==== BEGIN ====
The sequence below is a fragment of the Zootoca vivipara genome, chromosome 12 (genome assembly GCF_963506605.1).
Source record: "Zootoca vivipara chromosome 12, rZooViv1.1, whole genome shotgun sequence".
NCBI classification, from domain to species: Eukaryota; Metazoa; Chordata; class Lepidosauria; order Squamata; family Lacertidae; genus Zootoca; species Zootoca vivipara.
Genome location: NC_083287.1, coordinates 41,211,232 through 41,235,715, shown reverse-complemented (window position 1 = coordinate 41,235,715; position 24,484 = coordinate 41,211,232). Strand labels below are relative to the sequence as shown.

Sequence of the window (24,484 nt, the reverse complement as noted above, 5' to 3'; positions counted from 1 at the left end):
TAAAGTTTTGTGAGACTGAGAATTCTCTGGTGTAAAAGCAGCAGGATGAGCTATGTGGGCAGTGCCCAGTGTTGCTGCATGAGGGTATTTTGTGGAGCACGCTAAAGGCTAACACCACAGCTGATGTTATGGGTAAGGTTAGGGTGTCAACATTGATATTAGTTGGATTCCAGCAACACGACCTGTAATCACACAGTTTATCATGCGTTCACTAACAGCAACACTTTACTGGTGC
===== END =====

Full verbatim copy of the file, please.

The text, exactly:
The sequence below is a fragment of the Zootoca vivipara genome, chromosome 12 (genome assembly GCF_963506605.1).
Source record: "Zootoca vivipara chromosome 12, rZooViv1.1, whole genome shotgun sequence".
NCBI classification, from domain to species: Eukaryota; Metazoa; Chordata; class Lepidosauria; order Squamata; family Lacertidae; genus Zootoca; species Zootoca vivipara.
Genome location: NC_083287.1, coordinates 41,211,232 through 41,235,715, shown reverse-complemented (window position 1 = coordinate 41,235,715; position 24,484 = coordinate 41,211,232). Strand labels below are relative to the sequence as shown.

Sequence of the window (24,484 nt, the reverse complement as noted above, 5' to 3'; positions counted from 1 at the left end):
TAAAGTTTTGTGAGACTGAGAATTCTCTGGTGTAAAAGCAGCAGGATGAGCTATGTGGGCAGTGCCCAGTGTTGCTGCATGAGGGTATTTTGTGGAGCACGCTAAAGGCTAACACCACAGCTGATGTTATGGGTAAGGTTAGGGTGTCAACATTGATATTAGTTGGATTCCAGCAACACGACCTGTAATCACACAGTTTATCATGCGTTCACTAACAGCAACACTTTACTGGTGC